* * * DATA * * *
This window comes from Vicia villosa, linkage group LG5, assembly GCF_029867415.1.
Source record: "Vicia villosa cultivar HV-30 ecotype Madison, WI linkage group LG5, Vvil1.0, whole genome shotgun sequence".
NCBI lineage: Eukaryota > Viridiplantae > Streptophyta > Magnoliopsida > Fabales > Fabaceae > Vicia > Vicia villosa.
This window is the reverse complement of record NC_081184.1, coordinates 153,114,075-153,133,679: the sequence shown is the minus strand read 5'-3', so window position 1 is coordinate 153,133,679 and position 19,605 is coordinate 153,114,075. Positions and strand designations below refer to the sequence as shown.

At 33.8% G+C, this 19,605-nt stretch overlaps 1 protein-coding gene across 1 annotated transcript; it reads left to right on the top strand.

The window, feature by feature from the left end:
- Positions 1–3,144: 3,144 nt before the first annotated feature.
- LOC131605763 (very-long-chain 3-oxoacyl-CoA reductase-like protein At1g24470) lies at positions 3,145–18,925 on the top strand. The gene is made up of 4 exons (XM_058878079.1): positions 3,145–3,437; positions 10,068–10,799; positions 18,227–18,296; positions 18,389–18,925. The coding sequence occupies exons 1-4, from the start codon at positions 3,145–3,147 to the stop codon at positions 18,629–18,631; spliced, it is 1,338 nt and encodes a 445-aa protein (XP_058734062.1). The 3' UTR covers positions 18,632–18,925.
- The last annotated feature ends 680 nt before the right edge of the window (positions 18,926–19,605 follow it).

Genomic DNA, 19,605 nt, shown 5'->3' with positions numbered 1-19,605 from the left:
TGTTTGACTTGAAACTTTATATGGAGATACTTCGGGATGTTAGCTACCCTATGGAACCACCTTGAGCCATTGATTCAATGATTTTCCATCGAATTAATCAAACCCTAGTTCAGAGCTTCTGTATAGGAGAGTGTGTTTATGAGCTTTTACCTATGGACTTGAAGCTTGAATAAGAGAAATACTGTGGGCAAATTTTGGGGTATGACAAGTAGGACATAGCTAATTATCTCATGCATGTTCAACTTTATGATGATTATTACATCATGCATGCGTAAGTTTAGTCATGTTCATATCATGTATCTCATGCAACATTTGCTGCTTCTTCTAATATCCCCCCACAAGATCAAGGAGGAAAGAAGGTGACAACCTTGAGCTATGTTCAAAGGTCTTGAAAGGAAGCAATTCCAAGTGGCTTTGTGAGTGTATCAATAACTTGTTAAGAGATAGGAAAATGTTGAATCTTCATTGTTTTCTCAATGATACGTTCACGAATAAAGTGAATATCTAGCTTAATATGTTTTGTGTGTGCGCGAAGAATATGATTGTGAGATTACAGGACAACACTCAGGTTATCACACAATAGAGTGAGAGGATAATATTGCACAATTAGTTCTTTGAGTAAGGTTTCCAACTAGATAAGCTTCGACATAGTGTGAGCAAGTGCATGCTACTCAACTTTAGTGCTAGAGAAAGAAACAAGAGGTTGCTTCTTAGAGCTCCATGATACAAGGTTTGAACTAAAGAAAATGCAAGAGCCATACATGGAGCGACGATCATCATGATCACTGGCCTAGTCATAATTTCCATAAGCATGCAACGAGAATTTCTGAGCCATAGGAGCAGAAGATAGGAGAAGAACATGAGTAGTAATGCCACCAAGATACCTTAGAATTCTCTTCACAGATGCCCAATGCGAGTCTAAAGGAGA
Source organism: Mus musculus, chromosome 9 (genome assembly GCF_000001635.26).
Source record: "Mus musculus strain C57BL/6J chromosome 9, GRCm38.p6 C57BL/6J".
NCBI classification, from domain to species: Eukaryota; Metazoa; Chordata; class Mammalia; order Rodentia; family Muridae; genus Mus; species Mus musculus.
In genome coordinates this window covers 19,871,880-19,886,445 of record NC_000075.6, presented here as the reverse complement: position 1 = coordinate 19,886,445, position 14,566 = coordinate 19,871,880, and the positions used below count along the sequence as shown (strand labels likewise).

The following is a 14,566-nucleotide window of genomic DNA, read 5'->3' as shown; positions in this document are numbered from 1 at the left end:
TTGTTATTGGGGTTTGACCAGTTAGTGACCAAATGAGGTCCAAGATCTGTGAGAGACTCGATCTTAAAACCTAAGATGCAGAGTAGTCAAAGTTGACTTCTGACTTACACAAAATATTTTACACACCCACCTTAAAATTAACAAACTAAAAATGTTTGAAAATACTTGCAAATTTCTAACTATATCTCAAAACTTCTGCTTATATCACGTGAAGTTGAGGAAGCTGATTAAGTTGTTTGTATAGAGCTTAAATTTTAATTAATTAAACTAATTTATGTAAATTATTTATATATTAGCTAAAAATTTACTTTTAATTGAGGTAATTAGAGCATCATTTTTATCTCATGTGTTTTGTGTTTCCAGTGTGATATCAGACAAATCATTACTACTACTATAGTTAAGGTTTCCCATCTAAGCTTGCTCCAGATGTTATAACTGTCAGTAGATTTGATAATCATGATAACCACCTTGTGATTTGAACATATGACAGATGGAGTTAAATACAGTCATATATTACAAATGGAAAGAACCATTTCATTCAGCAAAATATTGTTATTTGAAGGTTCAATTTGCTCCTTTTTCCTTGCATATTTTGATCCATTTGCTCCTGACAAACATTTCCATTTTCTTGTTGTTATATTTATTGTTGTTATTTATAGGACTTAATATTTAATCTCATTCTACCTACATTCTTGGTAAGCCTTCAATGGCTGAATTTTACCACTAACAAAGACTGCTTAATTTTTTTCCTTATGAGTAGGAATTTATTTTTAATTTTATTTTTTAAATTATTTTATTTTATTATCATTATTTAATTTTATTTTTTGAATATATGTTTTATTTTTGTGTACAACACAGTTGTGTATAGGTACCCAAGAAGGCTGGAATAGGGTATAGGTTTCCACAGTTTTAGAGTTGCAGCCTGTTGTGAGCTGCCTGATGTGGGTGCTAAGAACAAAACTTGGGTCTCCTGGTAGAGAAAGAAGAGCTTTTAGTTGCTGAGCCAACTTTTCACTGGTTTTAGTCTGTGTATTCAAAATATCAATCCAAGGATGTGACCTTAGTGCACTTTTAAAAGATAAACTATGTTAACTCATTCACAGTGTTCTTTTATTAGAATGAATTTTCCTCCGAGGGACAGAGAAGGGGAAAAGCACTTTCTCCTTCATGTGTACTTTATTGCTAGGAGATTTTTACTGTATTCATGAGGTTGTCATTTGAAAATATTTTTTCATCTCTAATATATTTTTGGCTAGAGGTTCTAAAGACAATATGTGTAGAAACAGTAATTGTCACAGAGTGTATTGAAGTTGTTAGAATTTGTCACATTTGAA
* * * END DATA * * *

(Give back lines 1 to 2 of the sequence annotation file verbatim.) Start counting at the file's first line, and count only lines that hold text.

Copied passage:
This window comes from Vicia villosa, linkage group LG5, assembly GCF_029867415.1.
Source record: "Vicia villosa cultivar HV-30 ecotype Madison, WI linkage group LG5, Vvil1.0, whole genome shotgun sequence".